Sunday, October 15, 2006

a few new books

I used to try to keep abreast of things, read all the leading journals, the latest or newest books of poetry. I wanted to know what was going on, what was possible in the language I was participating in. I had to find out what had happened, too, in all the receding layers of the past. It was impossible, and I think I knew that, but when did impossibility ever stop anyone from trying a thing? I was relieved, though, when a poet friend said to me quite a few years ago that she had stopped trying to "keep up." The quest had moved inward, I gather, and that seemed a more reasonable place to be in at a "certain age." Part of the problem, too, was that I had come to poetry at a time when everyone believed, as Eliot had instructed us, that one had to have read everything that mattered to be a poet. Poems grew out of poems, plus a dash of experience. Poems have always done that, of course, but not quite to the extent that we felt they had to be back in the middle of the last century. Are we in a better place now? I don’t know. Maybe. We’re in a different one, certainly. And, so am I. I probably know most of what I’ll ever know that will make a difference to me, and it’s out of that residue of reading and experience that I’ll be able to grasp what lies ahead. Have I seen it all and done it twice? No, of course not. But the tools I have for coping with the future are not far away and, hopefully, not too rusty.

Which is a long-winded way to say that a few good books have come my way recently, almost by accident, one sent by a friend, one sent by a friend of a friend, one from having just learned that a friend’s wife was also a poet, one from looking for this last book on the publisher’s website (a friend from many years ago, long unheard from or about, was on the same website), and finally a book I got from being a member of a poet’s organization. So, let me tell you something about them. They’re all wonderful books.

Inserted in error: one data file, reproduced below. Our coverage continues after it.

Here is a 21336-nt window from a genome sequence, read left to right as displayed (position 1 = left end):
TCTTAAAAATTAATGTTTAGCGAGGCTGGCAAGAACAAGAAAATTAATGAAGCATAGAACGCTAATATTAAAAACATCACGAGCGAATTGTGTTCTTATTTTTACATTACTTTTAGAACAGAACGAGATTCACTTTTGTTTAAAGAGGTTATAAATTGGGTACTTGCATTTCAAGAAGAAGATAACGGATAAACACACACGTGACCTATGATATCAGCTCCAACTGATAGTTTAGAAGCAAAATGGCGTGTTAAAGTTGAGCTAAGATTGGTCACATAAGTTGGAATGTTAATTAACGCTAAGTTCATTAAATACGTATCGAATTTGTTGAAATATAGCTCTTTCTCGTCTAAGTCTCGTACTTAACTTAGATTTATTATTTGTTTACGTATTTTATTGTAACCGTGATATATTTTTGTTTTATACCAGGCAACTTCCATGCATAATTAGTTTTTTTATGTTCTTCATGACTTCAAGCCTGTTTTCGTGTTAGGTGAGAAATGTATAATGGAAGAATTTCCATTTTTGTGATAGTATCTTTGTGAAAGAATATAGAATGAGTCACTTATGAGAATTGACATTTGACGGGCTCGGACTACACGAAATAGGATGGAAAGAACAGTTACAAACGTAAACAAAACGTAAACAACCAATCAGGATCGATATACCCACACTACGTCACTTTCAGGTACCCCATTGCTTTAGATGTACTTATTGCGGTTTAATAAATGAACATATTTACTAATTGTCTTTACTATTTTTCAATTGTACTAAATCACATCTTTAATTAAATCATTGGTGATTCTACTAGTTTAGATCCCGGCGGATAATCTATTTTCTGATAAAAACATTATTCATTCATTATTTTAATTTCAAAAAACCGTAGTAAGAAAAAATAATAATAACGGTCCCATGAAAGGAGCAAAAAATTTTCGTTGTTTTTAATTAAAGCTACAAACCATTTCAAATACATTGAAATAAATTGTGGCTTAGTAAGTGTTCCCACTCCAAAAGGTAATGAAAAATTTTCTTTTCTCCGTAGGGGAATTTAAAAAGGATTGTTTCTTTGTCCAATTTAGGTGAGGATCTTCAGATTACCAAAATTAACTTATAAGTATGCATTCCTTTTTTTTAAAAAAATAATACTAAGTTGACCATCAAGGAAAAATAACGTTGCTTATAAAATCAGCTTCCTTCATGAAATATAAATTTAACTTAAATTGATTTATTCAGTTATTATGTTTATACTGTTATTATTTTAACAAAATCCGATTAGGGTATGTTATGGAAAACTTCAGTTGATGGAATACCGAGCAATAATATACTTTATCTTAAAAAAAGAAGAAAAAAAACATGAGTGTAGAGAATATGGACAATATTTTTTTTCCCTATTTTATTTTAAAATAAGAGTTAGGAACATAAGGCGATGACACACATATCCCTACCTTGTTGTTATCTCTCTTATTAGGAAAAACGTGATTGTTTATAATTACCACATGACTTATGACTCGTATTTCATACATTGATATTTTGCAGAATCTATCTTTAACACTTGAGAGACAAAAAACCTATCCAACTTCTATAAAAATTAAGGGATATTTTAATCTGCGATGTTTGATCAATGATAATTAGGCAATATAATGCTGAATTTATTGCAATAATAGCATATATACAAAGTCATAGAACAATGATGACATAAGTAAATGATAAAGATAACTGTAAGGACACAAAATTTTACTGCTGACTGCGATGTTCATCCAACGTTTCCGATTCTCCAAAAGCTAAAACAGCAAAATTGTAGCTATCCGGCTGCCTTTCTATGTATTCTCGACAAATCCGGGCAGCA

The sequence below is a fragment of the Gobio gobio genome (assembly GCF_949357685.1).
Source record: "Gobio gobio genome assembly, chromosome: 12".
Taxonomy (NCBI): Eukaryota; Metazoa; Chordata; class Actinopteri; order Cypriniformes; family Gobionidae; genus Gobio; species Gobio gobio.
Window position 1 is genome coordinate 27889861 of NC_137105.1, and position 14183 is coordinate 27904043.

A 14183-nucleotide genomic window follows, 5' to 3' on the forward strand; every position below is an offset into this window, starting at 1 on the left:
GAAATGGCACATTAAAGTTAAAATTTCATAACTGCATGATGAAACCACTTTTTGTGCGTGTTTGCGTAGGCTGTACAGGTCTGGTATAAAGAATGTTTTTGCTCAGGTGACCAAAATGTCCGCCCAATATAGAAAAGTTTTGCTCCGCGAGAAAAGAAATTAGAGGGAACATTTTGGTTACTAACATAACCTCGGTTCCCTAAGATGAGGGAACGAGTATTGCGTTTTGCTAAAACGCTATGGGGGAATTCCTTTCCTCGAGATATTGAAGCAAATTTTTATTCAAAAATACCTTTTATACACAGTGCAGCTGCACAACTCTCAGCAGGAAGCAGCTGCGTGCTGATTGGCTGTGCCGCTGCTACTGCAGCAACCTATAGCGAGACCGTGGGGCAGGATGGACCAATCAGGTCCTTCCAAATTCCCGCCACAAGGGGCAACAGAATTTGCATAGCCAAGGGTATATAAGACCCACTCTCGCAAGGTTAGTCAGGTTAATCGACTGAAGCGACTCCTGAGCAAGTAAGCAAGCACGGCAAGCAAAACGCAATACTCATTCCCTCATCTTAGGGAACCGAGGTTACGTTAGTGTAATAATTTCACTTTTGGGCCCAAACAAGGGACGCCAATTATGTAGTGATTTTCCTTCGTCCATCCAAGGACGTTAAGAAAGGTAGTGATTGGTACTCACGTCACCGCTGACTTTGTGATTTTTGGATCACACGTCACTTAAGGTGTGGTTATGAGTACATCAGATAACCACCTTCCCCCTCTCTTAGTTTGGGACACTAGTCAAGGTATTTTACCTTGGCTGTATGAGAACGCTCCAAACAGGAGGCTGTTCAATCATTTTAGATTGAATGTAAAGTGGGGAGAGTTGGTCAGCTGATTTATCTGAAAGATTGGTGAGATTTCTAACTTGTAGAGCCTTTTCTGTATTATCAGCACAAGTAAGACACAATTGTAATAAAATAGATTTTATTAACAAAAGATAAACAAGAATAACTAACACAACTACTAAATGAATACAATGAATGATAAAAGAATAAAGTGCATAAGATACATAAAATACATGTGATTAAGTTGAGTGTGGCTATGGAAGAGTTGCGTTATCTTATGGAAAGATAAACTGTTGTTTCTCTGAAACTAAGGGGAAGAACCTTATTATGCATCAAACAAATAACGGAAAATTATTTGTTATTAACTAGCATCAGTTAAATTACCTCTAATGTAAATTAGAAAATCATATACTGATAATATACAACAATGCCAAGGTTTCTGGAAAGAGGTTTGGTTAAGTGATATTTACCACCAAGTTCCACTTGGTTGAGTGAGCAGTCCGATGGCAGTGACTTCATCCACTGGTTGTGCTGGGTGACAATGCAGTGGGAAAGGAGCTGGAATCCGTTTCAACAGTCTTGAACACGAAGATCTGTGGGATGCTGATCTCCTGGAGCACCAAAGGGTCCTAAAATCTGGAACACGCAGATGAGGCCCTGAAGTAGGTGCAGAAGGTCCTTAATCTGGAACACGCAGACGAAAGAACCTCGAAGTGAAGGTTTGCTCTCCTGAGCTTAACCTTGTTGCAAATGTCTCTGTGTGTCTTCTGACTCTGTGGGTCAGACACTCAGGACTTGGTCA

Off the Grid Press (see has just published Henry Braun’s LOYALTY: NEW AND SELECTED POEMS, a beautifully-produced book by a press devoted to publishing poets of a "certain age." Braun belongs to the generation that dropped out of mainstream culture in the sixties by demonstrating against the government’s policies in Viet Nam and later by constructing a life that was, in fact, off the electric, as well as the political, grid. The result in these poems is a tone of unwavering mildness, a kind of stern placidity, in the face of so much that is misguided and downright wrong with the way we inhabit ourselves and the world. The poems, like the life they mirror, stay close to the earth and, too, to a language that evokes the astral vastness as well as the feel of the local. Here’s "Coming From Childhood":

When I come from childhood
with all my bridges alight behind
the stars are already named.

Pages of readouts
bulk in the observatories
with enough stars to shame Sumer.

I slow my breath to name
the burning bridges stars
still shining as my own.

Sumer (the civilization that gave us writing) and the astounding discoveries of the most modern science, and between them the small flame of a life kept burning.

Tom Hansen, a poet from South Dakota, won the A. Poulin, Jr. Poetry Prize this year with FALLING TO EARTH, published by BOA EDITIONS. This is a first book, as I understand it, from a man in his mid sixties, one who has served a long and careful apprenticeship to his craft and his life. The poems are as artful as they are apparently effortless, these meditations on the obscure purposes and the equally clear endings. This one is "Walking the Dogs in January":

We stumble out into winter.
Half a foot of new snow.
It squeaks when we walk and
keeps track: